How is COVID-19 impacting fintech startups?

By Markos Zachariadis, Professor in Fintech and Information Systems at Alliance Manchester Business School, with Pinar Ozcan and Dize Dinckol
Markos Zachariadis, Professor in Fintech and Information Systems at Alliance Manchester Business School, on the impact of Covid-19 on fintech startups...

Markos Zachariadis, Professor in Fintech and Information Systems at Alliance Manchester Business School, on the impact of Covid-19 on fintech startups

COVID-19 has brought the global economy to a standstill. With limited capital, SMEs across the UK are particularly vulnerable and fintech startups are no exception.

As venture capital funds and investors liquidate their assets, fintechs will need to tighten their finances and cut costs to survive the drop. So what does the future have in store for the industry?

Profitable enterprises and those backed by funding will have the upper hand, whereas early-stage companies may suffer as the competition for cash intensifies.

The impact of COVID-19

Before the current crisis hit, only a limited number of fintechs were breaking even or profitable, which could pose a problem for the sector. The volume of global fintech deals also already decreased sharply during the first quarter of 2020 - in February, transactions were down 22% on the year before.

This drop is highly likely to deepen in the coming months.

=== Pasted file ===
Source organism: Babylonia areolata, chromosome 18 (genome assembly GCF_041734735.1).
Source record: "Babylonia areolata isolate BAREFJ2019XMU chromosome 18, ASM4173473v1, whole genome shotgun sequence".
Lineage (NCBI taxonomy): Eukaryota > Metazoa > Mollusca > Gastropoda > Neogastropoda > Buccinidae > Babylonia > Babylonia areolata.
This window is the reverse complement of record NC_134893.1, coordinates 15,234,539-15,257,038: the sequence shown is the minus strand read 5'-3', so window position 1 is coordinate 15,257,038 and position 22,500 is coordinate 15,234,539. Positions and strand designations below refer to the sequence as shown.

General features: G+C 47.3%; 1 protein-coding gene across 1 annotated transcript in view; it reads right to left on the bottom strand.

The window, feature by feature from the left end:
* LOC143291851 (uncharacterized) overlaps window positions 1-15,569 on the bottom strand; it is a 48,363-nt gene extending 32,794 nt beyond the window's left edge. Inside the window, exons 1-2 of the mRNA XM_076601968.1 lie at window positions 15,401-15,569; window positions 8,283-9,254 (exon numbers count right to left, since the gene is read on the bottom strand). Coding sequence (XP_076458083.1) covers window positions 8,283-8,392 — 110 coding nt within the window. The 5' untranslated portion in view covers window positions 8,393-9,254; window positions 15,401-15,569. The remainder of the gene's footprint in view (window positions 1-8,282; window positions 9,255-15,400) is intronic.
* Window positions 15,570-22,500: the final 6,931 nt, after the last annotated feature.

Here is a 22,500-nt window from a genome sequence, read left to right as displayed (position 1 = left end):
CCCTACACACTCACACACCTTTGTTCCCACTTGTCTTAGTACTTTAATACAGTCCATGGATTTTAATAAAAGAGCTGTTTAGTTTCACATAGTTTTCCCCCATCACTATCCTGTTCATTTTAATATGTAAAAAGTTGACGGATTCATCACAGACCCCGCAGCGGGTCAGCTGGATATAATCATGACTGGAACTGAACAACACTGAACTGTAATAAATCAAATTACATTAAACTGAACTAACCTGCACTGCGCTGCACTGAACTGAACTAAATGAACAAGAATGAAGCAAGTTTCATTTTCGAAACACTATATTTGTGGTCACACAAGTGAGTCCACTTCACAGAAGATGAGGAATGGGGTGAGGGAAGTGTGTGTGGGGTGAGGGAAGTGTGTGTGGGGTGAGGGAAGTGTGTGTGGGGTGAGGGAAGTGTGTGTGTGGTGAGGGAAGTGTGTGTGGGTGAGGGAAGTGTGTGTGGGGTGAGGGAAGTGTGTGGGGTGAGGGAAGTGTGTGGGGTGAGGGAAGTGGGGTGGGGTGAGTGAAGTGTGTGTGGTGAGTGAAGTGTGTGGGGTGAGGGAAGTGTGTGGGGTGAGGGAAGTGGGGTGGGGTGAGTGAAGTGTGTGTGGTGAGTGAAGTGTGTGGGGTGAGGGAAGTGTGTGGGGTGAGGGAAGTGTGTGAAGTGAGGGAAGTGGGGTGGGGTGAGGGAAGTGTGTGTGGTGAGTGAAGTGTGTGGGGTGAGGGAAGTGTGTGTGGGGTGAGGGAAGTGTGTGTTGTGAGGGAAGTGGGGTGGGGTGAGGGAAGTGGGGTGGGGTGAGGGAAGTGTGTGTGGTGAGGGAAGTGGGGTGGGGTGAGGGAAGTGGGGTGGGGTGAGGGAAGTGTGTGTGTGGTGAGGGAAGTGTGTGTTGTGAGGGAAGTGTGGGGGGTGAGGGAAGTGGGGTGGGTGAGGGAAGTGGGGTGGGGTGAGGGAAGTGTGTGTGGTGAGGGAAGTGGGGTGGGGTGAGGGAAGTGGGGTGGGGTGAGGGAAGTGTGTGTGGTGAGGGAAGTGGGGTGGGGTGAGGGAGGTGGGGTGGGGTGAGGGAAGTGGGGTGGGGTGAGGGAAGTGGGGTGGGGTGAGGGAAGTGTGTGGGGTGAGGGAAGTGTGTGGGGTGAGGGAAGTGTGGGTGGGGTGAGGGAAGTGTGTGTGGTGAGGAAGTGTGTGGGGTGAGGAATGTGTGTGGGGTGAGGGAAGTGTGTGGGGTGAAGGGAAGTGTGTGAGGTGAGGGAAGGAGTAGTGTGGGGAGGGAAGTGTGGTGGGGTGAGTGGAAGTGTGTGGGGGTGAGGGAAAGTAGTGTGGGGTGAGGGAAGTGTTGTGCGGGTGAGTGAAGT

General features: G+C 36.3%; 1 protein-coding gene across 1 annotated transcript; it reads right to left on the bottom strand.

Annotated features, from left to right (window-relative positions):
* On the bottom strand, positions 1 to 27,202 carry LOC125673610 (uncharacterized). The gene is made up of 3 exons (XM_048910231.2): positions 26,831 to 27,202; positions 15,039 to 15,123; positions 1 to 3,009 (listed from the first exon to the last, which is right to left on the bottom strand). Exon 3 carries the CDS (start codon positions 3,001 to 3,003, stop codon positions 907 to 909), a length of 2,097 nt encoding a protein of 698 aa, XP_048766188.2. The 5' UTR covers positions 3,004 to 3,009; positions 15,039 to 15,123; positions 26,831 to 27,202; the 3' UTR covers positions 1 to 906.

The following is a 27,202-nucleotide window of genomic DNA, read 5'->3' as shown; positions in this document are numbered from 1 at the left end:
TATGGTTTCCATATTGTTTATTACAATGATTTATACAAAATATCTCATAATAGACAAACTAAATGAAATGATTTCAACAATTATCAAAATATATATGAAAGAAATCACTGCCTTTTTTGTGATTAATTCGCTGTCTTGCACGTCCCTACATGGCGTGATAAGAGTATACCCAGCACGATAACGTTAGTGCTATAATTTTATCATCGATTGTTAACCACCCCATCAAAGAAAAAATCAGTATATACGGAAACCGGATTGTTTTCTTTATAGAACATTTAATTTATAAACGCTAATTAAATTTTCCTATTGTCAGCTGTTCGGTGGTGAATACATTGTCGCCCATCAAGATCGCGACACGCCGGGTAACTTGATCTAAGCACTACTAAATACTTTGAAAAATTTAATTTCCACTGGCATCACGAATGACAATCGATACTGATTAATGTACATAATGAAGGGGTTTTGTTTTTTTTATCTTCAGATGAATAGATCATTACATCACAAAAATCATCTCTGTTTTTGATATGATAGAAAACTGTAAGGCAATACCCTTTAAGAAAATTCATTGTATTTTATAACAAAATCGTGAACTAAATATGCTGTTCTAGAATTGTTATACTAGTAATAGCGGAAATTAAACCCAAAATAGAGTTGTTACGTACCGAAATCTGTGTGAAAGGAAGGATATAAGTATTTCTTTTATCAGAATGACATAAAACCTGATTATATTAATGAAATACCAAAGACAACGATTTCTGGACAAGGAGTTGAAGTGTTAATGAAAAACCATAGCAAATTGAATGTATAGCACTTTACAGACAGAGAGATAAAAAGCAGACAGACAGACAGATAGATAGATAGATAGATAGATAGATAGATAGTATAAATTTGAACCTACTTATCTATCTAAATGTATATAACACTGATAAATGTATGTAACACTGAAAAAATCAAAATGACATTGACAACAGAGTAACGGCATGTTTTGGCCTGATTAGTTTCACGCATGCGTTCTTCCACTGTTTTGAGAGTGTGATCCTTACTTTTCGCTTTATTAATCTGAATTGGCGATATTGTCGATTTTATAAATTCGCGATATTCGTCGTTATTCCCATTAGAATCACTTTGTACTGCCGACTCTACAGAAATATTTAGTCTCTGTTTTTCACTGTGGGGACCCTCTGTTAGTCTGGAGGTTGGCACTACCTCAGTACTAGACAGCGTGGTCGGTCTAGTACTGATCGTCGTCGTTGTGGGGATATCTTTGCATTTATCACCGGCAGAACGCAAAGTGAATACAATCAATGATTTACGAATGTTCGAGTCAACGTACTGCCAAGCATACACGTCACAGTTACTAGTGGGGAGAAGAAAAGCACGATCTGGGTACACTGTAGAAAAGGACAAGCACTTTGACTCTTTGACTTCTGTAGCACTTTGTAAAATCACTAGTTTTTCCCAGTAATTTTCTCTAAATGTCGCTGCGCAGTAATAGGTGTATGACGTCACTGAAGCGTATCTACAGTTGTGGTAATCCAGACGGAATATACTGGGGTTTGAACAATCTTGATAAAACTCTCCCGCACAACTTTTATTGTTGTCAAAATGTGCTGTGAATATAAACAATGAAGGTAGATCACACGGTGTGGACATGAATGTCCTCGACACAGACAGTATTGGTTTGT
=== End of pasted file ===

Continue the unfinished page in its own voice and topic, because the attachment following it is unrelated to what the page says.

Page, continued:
Added to this, while the fintech ecosystem has proved to be transformative for finance, demand for its services is dependent on economic activity across the globe.

Payment revenues worldwide are forecast to drop by as much as 8-10% as spending decreases, which is equivalent to a reduction of $165bn to $21bn, according to McKinsey’s Global Payments Map.

This will affect the business model of many fintechs, who relied on scaling up their customer base and making small profit margins from money transfer and payment services. 

In particular, fintechs that rely on cross-border transactions - such as travel spending or international payments - will be more affected by the restrictions on travel and international trade.

Combined with a lack of funding, this may mean that several businesses will fail or see their valuations decline. Consumers are also less likely to hold their savings with smaller institutions that are more at risk of going bust in these difficult times, so any kind of speculation may lead to an exodus from the market.


Continuing the fintech revolution

For fintech, the crucial question is whether digital financial services will thrive in an environment that forces consumers to switch to online channels.

The fintech revolution emerged in part from the ashes of the previous global financial crisis and its startups have a track record of being agile, so it’s likely they will be quick to respond to uncertainty.

There are numerous ways their innovative approach could provide a fillip to the economy’s recovery.